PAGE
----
Bass model: BITE Evening Star, the proprietary BITE premium model with inward curved horns
Pickups: 2 x BITE 1000 millivolt passive split-coils (PP)
Neck: roasted maple neck and roasted flamed maple fretboard

Price tag incl. insured door-to-door express shipping:
New York: 4726 USD
London: 3645 GBP
Berlin: 4965 EUR

Full specs available at bite.guitars/old-master-bass/

Bruegel Hall at Kunsthistorisches Museum Vienna: 
khm.at/en/visit/collections/picture-gallery/the-best-of-bruegel-only-in-vienna/

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Interview With Bassist Ciara Moser

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Interview With Bassist Ciara Moser

Bassist Ciara Moser…

Ciara and I sat down for this interview a few months after the launch of her debut album, “Blind. So what?”

Blind since birth, she is a powerhouse of talent; she is not only a professional bassist, but also composes music, and is a producer and educator. I am just blown away by her talent and perseverance.

Join me as we hear about Ciara’s musical journey, the details of her album, how she gets her sound, and her plans for the future.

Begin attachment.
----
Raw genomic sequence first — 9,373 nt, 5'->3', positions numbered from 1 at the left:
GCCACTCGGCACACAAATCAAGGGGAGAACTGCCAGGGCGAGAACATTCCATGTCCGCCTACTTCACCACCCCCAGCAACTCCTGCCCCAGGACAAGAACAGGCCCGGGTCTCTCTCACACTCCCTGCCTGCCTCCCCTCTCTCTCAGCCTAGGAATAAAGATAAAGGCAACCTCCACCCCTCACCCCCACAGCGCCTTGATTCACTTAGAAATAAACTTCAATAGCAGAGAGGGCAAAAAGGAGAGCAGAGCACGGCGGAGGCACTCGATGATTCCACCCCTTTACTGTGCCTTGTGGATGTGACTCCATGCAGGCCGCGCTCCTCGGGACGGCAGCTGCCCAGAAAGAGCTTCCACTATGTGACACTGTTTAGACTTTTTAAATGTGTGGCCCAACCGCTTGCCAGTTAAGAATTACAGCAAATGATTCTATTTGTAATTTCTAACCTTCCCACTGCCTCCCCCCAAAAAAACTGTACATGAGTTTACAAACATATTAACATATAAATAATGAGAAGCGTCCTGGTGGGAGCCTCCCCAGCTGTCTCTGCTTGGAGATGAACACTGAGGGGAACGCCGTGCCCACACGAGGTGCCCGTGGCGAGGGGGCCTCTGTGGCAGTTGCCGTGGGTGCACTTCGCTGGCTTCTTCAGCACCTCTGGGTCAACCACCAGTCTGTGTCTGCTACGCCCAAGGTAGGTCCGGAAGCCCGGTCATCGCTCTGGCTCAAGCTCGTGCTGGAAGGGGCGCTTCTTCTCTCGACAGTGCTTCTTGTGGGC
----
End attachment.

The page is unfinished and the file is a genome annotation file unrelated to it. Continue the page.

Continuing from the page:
Visit online:

www.ciara-moser.com 
IG @ moserciara
FB @ ciara.moser

Photos by Manuela Haeussler

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New Gear: Black Ice Boost and Distort, Battery-Free Modules for Bass and Guitar

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New Gear: Black Ice Boost and Distort, Battery-Free Modules for Bass and Guitar

Black Ice Boost and Distort, Battery-Free Modules for Bass and Guitar…

Black Ice Enterprises introduces Black Ice Boost and Black Ice Distort, small, battery-free devices that can be easily installed in a bass or guitar.

Black Ice Boost offers two selectable stages of up to 7 dB of boost, broadly concentrated in the midrange frequencies to add humbucker-like qualities to Strat®, Tele® and other types of single-coil pickups. Black Ice Distort is an overdrive module that can be configured to offer anything from slight overdrive to distortion. Both models are compatible with all passive guitar pickups and electronics (they’re not compatible with battery-powered active pickups).